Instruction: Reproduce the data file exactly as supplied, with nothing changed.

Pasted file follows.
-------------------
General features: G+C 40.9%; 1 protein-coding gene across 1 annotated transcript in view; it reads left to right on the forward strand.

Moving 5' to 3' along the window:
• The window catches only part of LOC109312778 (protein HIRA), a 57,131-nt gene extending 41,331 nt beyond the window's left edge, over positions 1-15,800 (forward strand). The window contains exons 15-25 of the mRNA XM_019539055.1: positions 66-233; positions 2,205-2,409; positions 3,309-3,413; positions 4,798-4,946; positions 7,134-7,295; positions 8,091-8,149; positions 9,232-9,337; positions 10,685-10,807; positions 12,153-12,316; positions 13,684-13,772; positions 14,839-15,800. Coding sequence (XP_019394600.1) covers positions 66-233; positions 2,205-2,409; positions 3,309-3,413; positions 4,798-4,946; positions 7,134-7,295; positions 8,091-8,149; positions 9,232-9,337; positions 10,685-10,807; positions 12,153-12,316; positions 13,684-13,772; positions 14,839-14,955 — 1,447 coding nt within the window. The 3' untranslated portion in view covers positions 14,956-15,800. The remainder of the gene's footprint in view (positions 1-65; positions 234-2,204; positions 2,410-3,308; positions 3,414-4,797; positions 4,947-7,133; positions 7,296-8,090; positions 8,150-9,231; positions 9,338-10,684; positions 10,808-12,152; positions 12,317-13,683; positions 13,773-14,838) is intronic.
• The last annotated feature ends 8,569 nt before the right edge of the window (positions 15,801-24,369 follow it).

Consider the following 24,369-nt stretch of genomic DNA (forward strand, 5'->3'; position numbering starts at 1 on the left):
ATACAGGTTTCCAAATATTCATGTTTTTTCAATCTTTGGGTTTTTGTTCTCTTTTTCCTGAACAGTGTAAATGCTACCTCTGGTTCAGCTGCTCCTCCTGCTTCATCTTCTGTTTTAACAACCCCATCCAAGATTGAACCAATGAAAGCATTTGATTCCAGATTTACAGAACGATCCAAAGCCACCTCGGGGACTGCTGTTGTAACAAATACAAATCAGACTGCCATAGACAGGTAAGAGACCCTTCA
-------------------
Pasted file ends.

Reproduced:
General features: G+C 40.9%; 1 protein-coding gene across 1 annotated transcript in view; it reads left to right on the forward strand.

Moving 5' to 3' along the window:
• The window catches only part of LOC109312778 (protein HIRA), a 57,131-nt gene extending 41,331 nt beyond the window's left edge, over positions 1-15,800 (forward strand). The window contains exons 15-25 of the mRNA XM_019539055.1: positions 66-233; positions 2,205-2,409; positions 3,309-3,413; positions 4,798-4,946; positions 7,134-7,295; positions 8,091-8,149; positions 9,232-9,337; positions 10,685-10,807; positions 12,153-12,316; positions 13,684-13,772; positions 14,839-15,800. Coding sequence (XP_019394600.1) covers positions 66-233; positions 2,205-2,409; positions 3,309-3,413; positions 4,798-4,946; positions 7,134-7,295; positions 8,091-8,149; positions 9,232-9,337; positions 10,685-10,807; positions 12,153-12,316; positions 13,684-13,772; positions 14,839-14,955 — 1,447 coding nt within the window. The 3' untranslated portion in view covers positions 14,956-15,800. The remainder of the gene's footprint in view (positions 1-65; positions 234-2,204; positions 2,410-3,308; positions 3,414-4,797; positions 4,947-7,133; positions 7,296-8,090; positions 8,150-9,231; positions 9,338-10,684; positions 10,808-12,152; positions 12,317-13,683; positions 13,773-14,838) is intronic.
• The last annotated feature ends 8,569 nt before the right edge of the window (positions 15,801-24,369 follow it).

Consider the following 24,369-nt stretch of genomic DNA (forward strand, 5'->3'; position numbering starts at 1 on the left):
ATACAGGTTTCCAAATATTCATGTTTTTTCAATCTTTGGGTTTTTGTTCTCTTTTTCCTGAACAGTGTAAATGCTACCTCTGGTTCAGCTGCTCCTCCTGCTTCATCTTCTGTTTTAACAACCCCATCCAAGATTGAACCAATGAAAGCATTTGATTCCAGATTTACAGAACGATCCAAAGCCACCTCGGGGACTGCTGTTGTAACAAATACAAATCAGACTGCCATAGACAGGTAAGAGACCCTTCA